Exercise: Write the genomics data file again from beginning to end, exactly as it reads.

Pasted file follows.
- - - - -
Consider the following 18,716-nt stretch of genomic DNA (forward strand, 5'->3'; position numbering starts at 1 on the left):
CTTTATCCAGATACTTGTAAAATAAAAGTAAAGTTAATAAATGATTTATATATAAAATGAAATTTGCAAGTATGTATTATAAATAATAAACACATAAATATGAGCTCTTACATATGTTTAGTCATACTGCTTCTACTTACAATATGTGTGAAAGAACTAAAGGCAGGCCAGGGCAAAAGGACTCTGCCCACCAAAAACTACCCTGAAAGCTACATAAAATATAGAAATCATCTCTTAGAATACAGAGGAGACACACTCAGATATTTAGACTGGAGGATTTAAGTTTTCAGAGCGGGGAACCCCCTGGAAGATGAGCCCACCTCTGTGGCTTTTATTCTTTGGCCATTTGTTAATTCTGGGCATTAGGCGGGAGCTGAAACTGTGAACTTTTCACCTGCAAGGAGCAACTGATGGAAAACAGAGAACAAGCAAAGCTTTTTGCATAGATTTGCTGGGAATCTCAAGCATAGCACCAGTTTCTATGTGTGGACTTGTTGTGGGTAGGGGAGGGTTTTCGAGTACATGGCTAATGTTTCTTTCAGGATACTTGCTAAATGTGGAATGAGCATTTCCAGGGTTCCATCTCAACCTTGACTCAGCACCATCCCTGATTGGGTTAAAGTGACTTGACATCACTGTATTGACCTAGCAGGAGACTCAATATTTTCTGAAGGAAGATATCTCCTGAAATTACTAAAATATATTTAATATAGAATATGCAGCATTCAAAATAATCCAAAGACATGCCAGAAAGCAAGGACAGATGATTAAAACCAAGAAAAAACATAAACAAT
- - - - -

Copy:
Consider the following 18,716-nt stretch of genomic DNA (forward strand, 5'->3'; position numbering starts at 1 on the left):
CTTTATCCAGATACTTGTAAAATAAAAGTAAAGTTAATAAATGATTTATATATAAAATGAAATTTGCAAGTATGTATTATAAATAATAAACACATAAATATGAGCTCTTACATATGTTTAGTCATACTGCTTCTACTTACAATATGTGTGAAAGAACTAAAGGCAGGCCAGGGCAAAAGGACTCTGCCCACCAAAAACTACCCTGAAAGCTACATAAAATATAGAAATCATCTCTTAGAATACAGAGGAGACACACTCAGATATTTAGACTGGAGGATTTAAGTTTTCAGAGCGGGGAACCCCCTGGAAGATGAGCCCACCTCTGTGGCTTTTATTCTTTGGCCATTTGTTAATTCTGGGCATTAGGCGGGAGCTGAAACTGTGAACTTTTCACCTGCAAGGAGCAACTGATGGAAAACAGAGAACAAGCAAAGCTTTTTGCATAGATTTGCTGGGAATCTCAAGCATAGCACCAGTTTCTATGTGTGGACTTGTTGTGGGTAGGGGAGGGTTTTCGAGTACATGGCTAATGTTTCTTTCAGGATACTTGCTAAATGTGGAATGAGCATTTCCAGGGTTCCATCTCAACCTTGACTCAGCACCATCCCTGATTGGGTTAAAGTGACTTGACATCACTGTATTGACCTAGCAGGAGACTCAATATTTTCTGAAGGAAGATATCTCCTGAAATTACTAAAATATATTTAATATAGAATATGCAGCATTCAAAATAATCCAAAGACATGCCAGAAAGCAAGGACAGATGATTAAAACCAAGAAAAAACATAAACAAT